Focusing On “Objectives” Facebook Simplifies Ad Creation, Measurement
In June of this year, Facebook announced that it would overhaul and dramatically simplify the process of buying ads on the site to eliminate confusion. Today, Facebook is taking a major step in that direction. The company is announcing a redesign of its ad creation/buying and reporting tools. Rather than asking users to select a […]
In June of this year, Facebook announced that it would overhaul and dramatically simplify the process of buying ads on the site to eliminate confusion. Today, Facebook is taking a major step in that direction. The company is announcing a redesign of its ad creation/buying and reporting tools.
Rather than asking users to select a particular an unit, the company now will provide a list of objectives and take marketers through a flow based on the objective selected. The following are the available marketing objectives:
There are no offline events (e.g. store visits, coupon redemptions) available at this point. However Facebook is clearly thinking about these scenarios for the future.
After the marketer selects an objective Facebook presents the appropriate ad type. Facebook ultimately places the ad where it believes it will best perform; however marketers can also choose where ads will appear:
As before, Facebook will place your ad where we see it performing best — whether it’s in mobile News Feed, desktop News Feed and/or on the right-hand column. However, knowing some advertisers want to tailor ads based on where they will appear, we’re now giving marketers the option to choose where their ad will be placed. For example, a marketer looking to drive traffic to their website can now place a desktop ad with a link to their full desktop site, and a separate mobile ad that links to their mobile site. This means businesses can better tailor ad experiences based on where people will see their message.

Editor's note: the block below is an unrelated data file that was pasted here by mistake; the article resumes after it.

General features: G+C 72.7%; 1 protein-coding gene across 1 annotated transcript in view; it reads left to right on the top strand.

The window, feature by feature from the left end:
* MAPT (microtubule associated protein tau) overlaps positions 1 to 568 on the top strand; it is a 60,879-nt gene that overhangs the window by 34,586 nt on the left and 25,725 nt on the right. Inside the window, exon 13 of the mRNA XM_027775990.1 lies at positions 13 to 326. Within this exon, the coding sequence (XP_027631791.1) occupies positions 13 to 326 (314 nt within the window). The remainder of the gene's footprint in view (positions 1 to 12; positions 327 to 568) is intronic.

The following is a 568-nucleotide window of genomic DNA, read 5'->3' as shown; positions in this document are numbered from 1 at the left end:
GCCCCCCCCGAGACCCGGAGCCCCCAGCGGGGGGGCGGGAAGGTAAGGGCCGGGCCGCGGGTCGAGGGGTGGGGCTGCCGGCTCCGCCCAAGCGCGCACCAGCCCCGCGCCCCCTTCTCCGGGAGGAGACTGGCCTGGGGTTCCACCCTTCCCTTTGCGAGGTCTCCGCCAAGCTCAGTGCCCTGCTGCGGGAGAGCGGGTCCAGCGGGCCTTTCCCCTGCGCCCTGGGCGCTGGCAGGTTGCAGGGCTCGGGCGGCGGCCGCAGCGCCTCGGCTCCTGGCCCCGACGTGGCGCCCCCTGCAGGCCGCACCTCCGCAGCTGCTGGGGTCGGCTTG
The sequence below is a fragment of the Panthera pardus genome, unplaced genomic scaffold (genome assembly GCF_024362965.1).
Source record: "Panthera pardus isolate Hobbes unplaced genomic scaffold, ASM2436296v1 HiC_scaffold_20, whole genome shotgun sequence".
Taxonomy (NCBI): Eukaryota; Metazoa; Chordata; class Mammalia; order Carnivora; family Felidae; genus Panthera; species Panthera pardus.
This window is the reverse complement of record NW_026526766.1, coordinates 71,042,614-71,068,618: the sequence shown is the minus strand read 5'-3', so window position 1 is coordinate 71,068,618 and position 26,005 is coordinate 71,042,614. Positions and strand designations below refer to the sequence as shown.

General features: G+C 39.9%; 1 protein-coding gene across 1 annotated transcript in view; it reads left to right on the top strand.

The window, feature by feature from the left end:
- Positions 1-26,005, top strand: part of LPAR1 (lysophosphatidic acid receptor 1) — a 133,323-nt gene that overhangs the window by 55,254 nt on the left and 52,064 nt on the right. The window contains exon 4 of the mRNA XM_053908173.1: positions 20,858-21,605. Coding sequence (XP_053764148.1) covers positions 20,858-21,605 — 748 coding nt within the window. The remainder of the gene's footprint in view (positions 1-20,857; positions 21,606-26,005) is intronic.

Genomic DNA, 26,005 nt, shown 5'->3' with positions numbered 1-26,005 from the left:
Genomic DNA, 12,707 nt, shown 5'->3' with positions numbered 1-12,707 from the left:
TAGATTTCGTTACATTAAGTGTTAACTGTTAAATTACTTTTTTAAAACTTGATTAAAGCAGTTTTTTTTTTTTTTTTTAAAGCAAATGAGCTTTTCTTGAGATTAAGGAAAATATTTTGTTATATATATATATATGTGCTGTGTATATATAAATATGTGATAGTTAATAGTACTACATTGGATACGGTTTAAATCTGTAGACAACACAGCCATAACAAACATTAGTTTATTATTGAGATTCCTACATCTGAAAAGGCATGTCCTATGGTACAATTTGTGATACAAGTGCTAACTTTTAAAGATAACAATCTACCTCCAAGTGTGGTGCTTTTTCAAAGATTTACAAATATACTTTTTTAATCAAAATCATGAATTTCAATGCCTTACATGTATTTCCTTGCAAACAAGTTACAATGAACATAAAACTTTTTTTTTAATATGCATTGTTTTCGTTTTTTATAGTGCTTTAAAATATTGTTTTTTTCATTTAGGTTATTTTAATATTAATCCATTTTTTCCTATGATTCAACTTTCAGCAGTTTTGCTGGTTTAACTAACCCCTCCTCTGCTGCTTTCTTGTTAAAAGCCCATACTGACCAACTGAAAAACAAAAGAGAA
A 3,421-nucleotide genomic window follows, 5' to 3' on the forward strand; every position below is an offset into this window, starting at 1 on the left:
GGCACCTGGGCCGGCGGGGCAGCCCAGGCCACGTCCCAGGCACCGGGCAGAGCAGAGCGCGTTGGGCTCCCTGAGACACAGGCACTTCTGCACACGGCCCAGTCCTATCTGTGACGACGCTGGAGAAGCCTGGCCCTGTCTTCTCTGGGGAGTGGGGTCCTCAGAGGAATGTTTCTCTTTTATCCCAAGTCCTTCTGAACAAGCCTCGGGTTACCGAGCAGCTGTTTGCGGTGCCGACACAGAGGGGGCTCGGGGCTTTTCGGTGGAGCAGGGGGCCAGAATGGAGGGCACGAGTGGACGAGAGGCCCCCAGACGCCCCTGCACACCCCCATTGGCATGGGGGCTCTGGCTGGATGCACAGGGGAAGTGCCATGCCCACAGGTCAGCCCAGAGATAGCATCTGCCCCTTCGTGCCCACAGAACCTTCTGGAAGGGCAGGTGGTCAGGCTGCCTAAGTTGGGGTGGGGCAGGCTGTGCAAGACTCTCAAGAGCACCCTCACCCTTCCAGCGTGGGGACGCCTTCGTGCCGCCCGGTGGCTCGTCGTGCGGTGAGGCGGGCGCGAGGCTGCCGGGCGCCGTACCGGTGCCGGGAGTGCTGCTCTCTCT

Behind the scenes Facebook will optimize the ad and its exposure for whatever audience the marketer has defined. All the audience targeting parameters and options remain intact.
Users can upload multiple images and preview or test different creatives accordingly. Right now all ads will carry the same copy. (The Power Editor flow is very similar; however there is still the option to select ad types and to create multiple versions of the same ad with different copy.)
On the reporting side Facebook has also changed and updated the Ads Manager to more clearly reflect performance by ad objective:
Ads Manager will now show the objective, the number of times the objective was met, and the cost per stated objective. For instance, if an advertiser wanted its ad campaign to drive Website Conversions, now we will show how many Website Conversions the ad campaign drove.
What this means is that marketers can test the performance of different Facebook ad types and see the cost and outcomes in a side-by-side comparison view. This more direct ROI focus will also do a better job of proving value to marketers, some of whom may still be uncertain or confused about whether their social media ads are delivering value.